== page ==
"pages": 1168,
"publication-date": "2005-04-21"
}
}
]
}

Your api response are now fallowing jsonapi specification without pains.

5. 0 Creating the others actions (Create, Show, PUT/Patch, Delete)

Now that I explained all the things of this project architecture we just need to finish our CRUD actions and and we’re done. We already have our routes created because we write resources :books at our routes.rb, so if you run the rake routeson the project we will have:

Rails output

Prefix Verb   URI Pattern             Controller#Action
v1_books GET /v1/books(.:format) v1/books#index {:subdomain=>"api"}
POST /v1/books(.:format) v1/books#create {:subdomain=>"api"}
v1_book GET /v1/books/:id(.:format) v1/books#show {:subdomain=>"api"}
PATCH /v1/books/:id(.:format) v1/books#update {:subdomain=>"api"}
PUT /v1/books/:id(.:format) v1/books#update {:subdomain=>"api"}
DELETE /v1/books/:id(.:format) v1/books#destroy {:subdomain=>"api"}

5.1 Action Create

Let’s start with creating action of our books. Since we already have the create route created we just need to code create action on, v1/books_controller.rb, open this file, and write:

def create
book = Book.new(book_params)
  if Book.new(book_params)
render json: book, status: :created
else
render json: { errors: book.errors }, status: :unprocessable_entity
end
  private

def book_params
params.require(:book).permit(:title, :author, :weight, :publisher, :language, :pages, :publication_date)
end

Go yo your postman to test our new action, and POST http://api.library.com:3000/v1/books and make a request with this body:

API output

{
"book": {
"title": "The Information: A History, a Theory, a Flood",
"author": "James Gleick",
"weight": "1.2 pounds",
"publisher": "Vintage",
"language": "English",
"pages": 544,
"publication_date": "March 6, 2012"
}
}

And we will got 201 status response and a json with our new book information, now if you go to your rails c and type Book.last you will get our book created:

Rails output

=> #<Book id: 5, title: "The Information: A History, a Theory, a Flood", author: "James Gleick", weight: "1.2 pounds", publisher: "Vintage", language: "English", pages: 544, publication_date: "2012-03-06 00:00:00", created_at: "2017-10-21 19:12:33", updated_at: "2017-10-21 19:12:33">

Note: I pretty recommend that if you are a begginer, make every time this tests, it’s cool to see your application running.

5.2 Action Show

The same thing of action create, but you need to write this at controller:

def show
book = Book.find(params[:id])
render json: book, status: :ok
end

And go to your postman and make this request: GET http://api.library.com:3000/v1/books/1 and you will see your id: 1 book on response. (You can pass any valid id and return the corresponding book).

Note: on the final of request you’re passing the id of your book, on this example I used 1.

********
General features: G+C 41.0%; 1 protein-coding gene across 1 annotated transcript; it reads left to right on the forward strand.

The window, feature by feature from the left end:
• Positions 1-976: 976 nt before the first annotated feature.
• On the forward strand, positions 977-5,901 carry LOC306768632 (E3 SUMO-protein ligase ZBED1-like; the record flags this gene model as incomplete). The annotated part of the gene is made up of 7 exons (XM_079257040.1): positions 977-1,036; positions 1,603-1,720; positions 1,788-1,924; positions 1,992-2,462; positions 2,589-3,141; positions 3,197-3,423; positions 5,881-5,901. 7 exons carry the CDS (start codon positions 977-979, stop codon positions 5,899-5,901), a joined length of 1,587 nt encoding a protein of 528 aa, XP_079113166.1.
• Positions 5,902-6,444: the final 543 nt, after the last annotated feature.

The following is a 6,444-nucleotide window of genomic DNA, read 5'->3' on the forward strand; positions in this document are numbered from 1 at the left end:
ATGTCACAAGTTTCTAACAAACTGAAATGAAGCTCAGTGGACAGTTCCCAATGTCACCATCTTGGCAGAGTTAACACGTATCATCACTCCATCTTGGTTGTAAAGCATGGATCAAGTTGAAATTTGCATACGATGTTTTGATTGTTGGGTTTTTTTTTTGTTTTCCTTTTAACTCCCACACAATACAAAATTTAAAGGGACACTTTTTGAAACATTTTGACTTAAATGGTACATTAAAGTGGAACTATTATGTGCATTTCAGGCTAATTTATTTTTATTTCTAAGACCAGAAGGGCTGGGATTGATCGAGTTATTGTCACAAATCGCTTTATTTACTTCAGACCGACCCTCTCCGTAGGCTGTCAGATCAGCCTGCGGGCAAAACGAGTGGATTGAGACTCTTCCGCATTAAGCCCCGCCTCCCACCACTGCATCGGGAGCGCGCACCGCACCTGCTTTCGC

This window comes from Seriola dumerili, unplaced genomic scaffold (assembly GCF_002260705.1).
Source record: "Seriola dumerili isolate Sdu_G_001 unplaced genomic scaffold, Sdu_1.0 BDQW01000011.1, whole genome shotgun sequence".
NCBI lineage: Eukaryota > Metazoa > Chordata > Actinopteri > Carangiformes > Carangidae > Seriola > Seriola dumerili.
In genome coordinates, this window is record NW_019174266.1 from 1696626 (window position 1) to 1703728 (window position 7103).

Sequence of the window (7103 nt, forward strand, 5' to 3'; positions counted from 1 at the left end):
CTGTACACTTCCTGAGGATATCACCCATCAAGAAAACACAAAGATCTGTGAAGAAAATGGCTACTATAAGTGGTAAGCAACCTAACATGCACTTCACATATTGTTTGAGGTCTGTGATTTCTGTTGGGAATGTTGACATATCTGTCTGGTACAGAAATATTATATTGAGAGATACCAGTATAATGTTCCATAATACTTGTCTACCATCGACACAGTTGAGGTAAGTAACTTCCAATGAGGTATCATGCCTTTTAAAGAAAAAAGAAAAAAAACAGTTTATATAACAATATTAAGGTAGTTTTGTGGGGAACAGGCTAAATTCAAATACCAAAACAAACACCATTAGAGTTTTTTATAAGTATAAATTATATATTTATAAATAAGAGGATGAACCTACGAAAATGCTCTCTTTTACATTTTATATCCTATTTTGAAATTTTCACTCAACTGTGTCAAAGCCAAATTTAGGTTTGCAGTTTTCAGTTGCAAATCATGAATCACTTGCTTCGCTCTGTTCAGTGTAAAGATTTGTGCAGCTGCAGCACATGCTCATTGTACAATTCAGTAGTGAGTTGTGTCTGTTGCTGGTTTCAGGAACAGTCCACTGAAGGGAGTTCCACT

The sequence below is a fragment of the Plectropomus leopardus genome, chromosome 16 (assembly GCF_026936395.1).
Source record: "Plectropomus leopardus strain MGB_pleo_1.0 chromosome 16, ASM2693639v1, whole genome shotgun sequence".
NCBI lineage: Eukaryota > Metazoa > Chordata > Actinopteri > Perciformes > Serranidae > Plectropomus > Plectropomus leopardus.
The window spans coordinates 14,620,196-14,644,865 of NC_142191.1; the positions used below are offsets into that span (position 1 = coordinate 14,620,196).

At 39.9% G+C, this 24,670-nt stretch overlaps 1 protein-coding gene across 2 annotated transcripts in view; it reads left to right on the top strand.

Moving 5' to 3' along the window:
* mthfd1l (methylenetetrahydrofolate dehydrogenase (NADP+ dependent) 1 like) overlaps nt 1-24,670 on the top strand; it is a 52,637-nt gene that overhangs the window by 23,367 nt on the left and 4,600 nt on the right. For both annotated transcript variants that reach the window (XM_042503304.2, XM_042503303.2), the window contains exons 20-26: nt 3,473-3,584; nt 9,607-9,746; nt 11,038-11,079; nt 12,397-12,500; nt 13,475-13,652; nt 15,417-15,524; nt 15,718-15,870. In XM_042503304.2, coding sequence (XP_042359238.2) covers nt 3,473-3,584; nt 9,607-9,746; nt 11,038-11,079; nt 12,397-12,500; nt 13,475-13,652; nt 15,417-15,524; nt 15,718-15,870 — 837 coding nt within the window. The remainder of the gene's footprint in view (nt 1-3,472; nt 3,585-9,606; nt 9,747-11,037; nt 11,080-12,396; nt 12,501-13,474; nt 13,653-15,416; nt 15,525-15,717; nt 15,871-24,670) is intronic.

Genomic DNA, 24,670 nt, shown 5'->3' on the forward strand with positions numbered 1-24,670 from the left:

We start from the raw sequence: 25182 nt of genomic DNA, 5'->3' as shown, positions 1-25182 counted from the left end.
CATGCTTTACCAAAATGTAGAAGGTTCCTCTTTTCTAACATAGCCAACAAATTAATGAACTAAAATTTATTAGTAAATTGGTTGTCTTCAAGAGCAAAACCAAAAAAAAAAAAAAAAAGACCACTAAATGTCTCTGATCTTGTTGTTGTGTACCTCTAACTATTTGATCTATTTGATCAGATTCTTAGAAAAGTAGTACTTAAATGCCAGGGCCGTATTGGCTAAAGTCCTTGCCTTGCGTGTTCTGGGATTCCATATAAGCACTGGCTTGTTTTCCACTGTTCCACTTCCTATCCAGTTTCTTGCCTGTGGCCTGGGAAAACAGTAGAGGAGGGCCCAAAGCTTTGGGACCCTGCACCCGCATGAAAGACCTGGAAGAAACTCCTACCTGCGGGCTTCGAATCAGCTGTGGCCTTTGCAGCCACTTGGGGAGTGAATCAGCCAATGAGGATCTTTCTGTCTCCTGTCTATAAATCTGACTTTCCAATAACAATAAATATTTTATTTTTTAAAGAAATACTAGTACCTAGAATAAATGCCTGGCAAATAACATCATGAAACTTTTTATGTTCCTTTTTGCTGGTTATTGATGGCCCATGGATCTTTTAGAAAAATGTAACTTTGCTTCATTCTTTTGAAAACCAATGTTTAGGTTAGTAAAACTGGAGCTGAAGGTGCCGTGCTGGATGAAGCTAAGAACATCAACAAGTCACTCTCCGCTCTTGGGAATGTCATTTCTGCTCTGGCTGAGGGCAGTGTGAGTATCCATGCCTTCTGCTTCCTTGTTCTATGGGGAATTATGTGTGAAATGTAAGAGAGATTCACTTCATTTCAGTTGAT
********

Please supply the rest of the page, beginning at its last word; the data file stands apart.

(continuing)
API output

{
"data": {
"id": "5",
"type": "books",
"attributes": {
"title": "The Information: A History, a Theory, a Flood",
"author": "James Gleick",
"weight": "1.2 pounds",
"publisher": "Vintage",
"language": "English",
"pages": 544,
"publication-date": "2012-03-06"
}
}
}

Note: You can find every book of your database, just pass a valid id.

5.3 Action Update

Update it’s like the action create with some changes:

def update
book = Book.find(params[:id])
    if book.update(book_params)
render json: book, status: :ok
else
render json: { errors: book.errors }, status: :unprocessable_entity
end
end

Now just PUT http://api.library.com:300/v1/books/5 with this json:

{
"publisher": "Vintage Books"
}

This json with this request will change the punblisher of the book with id: 5 in my database to "Vintage Books" (Actually is only "Vintage"), make this request and see the response.

NOTE: On this example I used the id: 5 book because on my database was this id, on your database depending of what you done, this id can change. You can do this example with any book of your database, just change for something that you want.

API output

{
"data": {
"id": "5",
"type": "books",
"attributes": {
"title": "The Information: A History, a Theory, a Flood.",
"author": "James Gleick",
"weight": "1.2 pounds",
"publisher": "Vintage Books",
"language": "English",
"pages": 544,
"publication-date": "2012-03-06"
}
}
}

5.4 Action Destroy

Destroy it’s the easiest action of the CRUD, you just need to write:

def destroy
book = Book.find(params[:id])
book.destroy
head 204
end

And that’s all, to test, make a request DELETE http://api.library.com:3000/v1/books/2 and you will delete the second book of your database. The API will not return anything but the request status will be 204. If you go to your rails console and try to find the book with id: 2, using Book.find 2 you will get this error:

ActiveRecord::RecordNotFound: Couldn't find Book with 'id'=2

Telling that this book dont exist anymore.

Note: We can’t revert this action. “Remember, with great power comes great responsibility”

Finishing

Everything is done, if you have any question, please ask.

That’s all for today folks, don’t forget to follow my blog and my twitter.